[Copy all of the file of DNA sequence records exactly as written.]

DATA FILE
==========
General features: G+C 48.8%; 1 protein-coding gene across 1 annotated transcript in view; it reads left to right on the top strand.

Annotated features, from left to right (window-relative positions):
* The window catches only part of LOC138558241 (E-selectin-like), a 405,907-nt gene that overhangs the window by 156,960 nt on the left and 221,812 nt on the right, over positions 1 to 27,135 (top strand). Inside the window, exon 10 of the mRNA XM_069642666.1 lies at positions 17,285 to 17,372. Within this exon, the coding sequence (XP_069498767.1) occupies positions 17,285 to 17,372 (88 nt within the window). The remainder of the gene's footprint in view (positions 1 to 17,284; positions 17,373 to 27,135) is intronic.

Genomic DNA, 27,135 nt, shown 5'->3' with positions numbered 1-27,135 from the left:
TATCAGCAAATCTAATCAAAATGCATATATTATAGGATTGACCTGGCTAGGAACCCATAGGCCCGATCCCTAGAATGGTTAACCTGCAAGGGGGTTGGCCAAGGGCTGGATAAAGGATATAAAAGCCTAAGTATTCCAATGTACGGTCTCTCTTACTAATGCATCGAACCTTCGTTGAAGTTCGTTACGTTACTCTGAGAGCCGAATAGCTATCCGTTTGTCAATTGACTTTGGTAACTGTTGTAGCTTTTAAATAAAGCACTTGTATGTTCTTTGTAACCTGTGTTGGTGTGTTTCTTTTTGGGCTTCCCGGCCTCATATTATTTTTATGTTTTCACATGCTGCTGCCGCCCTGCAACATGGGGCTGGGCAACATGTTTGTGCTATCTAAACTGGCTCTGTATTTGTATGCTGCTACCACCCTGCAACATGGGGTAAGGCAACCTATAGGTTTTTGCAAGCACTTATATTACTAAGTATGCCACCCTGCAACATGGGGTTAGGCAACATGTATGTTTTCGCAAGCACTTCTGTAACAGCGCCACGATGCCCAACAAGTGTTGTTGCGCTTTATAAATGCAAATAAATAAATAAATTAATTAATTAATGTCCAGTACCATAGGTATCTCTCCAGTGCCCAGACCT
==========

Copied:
General features: G+C 48.8%; 1 protein-coding gene across 1 annotated transcript in view; it reads left to right on the top strand.

Annotated features, from left to right (window-relative positions):
* The window catches only part of LOC138558241 (E-selectin-like), a 405,907-nt gene that overhangs the window by 156,960 nt on the left and 221,812 nt on the right, over positions 1 to 27,135 (top strand). Inside the window, exon 10 of the mRNA XM_069642666.1 lies at positions 17,285 to 17,372. Within this exon, the coding sequence (XP_069498767.1) occupies positions 17,285 to 17,372 (88 nt within the window). The remainder of the gene's footprint in view (positions 1 to 17,284; positions 17,373 to 27,135) is intronic.

Genomic DNA, 27,135 nt, shown 5'->3' with positions numbered 1-27,135 from the left:
TATCAGCAAATCTAATCAAAATGCATATATTATAGGATTGACCTGGCTAGGAACCCATAGGCCCGATCCCTAGAATGGTTAACCTGCAAGGGGGTTGGCCAAGGGCTGGATAAAGGATATAAAAGCCTAAGTATTCCAATGTACGGTCTCTCTTACTAATGCATCGAACCTTCGTTGAAGTTCGTTACGTTACTCTGAGAGCCGAATAGCTATCCGTTTGTCAATTGACTTTGGTAACTGTTGTAGCTTTTAAATAAAGCACTTGTATGTTCTTTGTAACCTGTGTTGGTGTGTTTCTTTTTGGGCTTCCCGGCCTCATATTATTTTTATGTTTTCACATGCTGCTGCCGCCCTGCAACATGGGGCTGGGCAACATGTTTGTGCTATCTAAACTGGCTCTGTATTTGTATGCTGCTACCACCCTGCAACATGGGGTAAGGCAACCTATAGGTTTTTGCAAGCACTTATATTACTAAGTATGCCACCCTGCAACATGGGGTTAGGCAACATGTATGTTTTCGCAAGCACTTCTGTAACAGCGCCACGATGCCCAACAAGTGTTGTTGCGCTTTATAAATGCAAATAAATAAATAAATTAATTAATTAATGTCCAGTACCATAGGTATCTCTCCAGTGCCCAGACCT